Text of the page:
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Why 87% of Consumers Think Banks Are Annoying on Social Media
Social media is often touted as an unparalleled marketing tool that can strengthen a brand and more efficiently address customer complaints and problems. But when it comes to their bank accounts, customers see it a different way.

A new study from Carlisle & Gallagher Consulting Group found that 87 percent of consumers viewed banks’ use of social media as “annoying, boring or unhelpful.” Only one-third of respondents would use social media to complain should they encounter a problem with their bank’s service.

With Bank Accounts, Consumers Want Privacy

It’s no big deal to air a grievance with your cable company over Twitter. But a full 90 percent of consumers said they would “prefer to discuss their problems in private with their bank” rather than over social media, the survey found.

When it comes to their bank accounts, consumers place a premium on privacy. A recent survey from Wells Fargo found that Americans rate personal finances as the most challenging topic to discuss with others, over death, politics, religion and taxes.

Considering this discomfort with discussing finances, it’s understandable that the vast majority of customers would rather discuss a problem with their financial provider in private, rather than over a public medium.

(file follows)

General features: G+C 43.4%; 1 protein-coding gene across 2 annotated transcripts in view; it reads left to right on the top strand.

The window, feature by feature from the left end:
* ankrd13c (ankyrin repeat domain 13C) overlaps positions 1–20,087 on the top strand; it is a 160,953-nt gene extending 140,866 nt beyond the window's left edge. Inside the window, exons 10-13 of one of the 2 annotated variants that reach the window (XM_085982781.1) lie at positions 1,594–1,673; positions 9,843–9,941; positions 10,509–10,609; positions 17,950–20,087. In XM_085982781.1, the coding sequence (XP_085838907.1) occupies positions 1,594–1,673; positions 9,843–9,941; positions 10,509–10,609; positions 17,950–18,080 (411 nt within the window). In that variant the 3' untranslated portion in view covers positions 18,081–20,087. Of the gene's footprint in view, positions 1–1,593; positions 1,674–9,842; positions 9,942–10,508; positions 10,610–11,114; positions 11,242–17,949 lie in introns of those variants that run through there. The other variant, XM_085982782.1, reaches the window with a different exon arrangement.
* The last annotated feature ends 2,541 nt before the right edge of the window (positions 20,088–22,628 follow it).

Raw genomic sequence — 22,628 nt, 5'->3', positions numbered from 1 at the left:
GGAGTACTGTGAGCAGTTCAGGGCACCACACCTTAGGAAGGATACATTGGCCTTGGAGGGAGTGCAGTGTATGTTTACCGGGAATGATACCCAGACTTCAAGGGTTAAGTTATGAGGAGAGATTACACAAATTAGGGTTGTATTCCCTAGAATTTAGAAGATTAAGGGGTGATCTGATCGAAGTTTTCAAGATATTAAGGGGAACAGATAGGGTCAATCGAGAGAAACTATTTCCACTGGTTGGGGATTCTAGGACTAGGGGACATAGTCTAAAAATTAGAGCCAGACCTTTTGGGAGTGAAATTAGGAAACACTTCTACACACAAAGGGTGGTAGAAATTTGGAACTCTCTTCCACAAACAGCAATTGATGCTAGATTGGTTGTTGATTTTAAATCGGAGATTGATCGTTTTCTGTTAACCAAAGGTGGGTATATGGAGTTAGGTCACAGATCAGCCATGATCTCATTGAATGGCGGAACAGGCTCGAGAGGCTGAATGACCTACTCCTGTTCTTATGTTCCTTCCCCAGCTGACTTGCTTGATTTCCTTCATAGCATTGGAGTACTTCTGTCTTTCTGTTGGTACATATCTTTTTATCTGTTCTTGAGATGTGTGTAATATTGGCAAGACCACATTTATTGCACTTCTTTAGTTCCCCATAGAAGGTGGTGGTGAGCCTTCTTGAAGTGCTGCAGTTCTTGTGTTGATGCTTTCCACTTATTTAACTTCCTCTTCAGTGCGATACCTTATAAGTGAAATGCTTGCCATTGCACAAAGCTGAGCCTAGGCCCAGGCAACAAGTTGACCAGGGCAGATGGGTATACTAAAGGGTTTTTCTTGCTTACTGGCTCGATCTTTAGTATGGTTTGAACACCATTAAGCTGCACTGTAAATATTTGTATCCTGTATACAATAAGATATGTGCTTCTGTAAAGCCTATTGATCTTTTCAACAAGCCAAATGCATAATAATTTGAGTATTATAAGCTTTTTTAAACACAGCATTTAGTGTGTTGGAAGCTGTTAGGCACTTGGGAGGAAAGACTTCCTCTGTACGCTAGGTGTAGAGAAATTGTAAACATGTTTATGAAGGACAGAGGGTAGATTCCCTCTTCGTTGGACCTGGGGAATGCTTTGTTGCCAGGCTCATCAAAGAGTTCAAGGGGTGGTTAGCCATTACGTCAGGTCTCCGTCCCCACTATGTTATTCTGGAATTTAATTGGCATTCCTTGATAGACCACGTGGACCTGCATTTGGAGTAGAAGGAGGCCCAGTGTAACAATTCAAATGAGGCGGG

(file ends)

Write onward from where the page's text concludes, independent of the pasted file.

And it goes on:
What Banks Can Do to Improve Their Social Media Presence?

According to one report, 90 percent of financial institutions are funneling resources into their social media presences. But, apparently, their efforts are ineffective — the majority of consumers think so, with 52 percent saying “banks’ use of social media is ineffective,” according to the study.

Overall, there is obviously some room for banks to improve their social media. But, already, GOBankingRates sees some banks and credit unions with great social media campaigns. Here’s what they have in common.

1. Listen First

Social media efforts become annoying when consumers see them as nothing but a nonstop ad campaign blasting across their social media feeds. Financial institutions that engage their consumers and invite them to express their views will have a better idea of what customers need and how to best deliver it.

2. Set up a Private Channel for Complaints And Concerns

To temper consumers’ concerns about privacy, banks should have a secure, private online venue – such as a live chat — for customers to quickly and easily get in touch with the institution when problems arise with their accounts. Promoting this often on social media will remind customers of the service and demonstrate a respect for customers’ privacy.

3. Make it Fun And Interesting!

Break up the lists of bank products and services with some interesting content. Giveaways can be a great way to give back to customers and empower a social media campaign. Financial institutions that highlight interest information or fun content will offer their followers more value and will be less likely to be seen as annoying.


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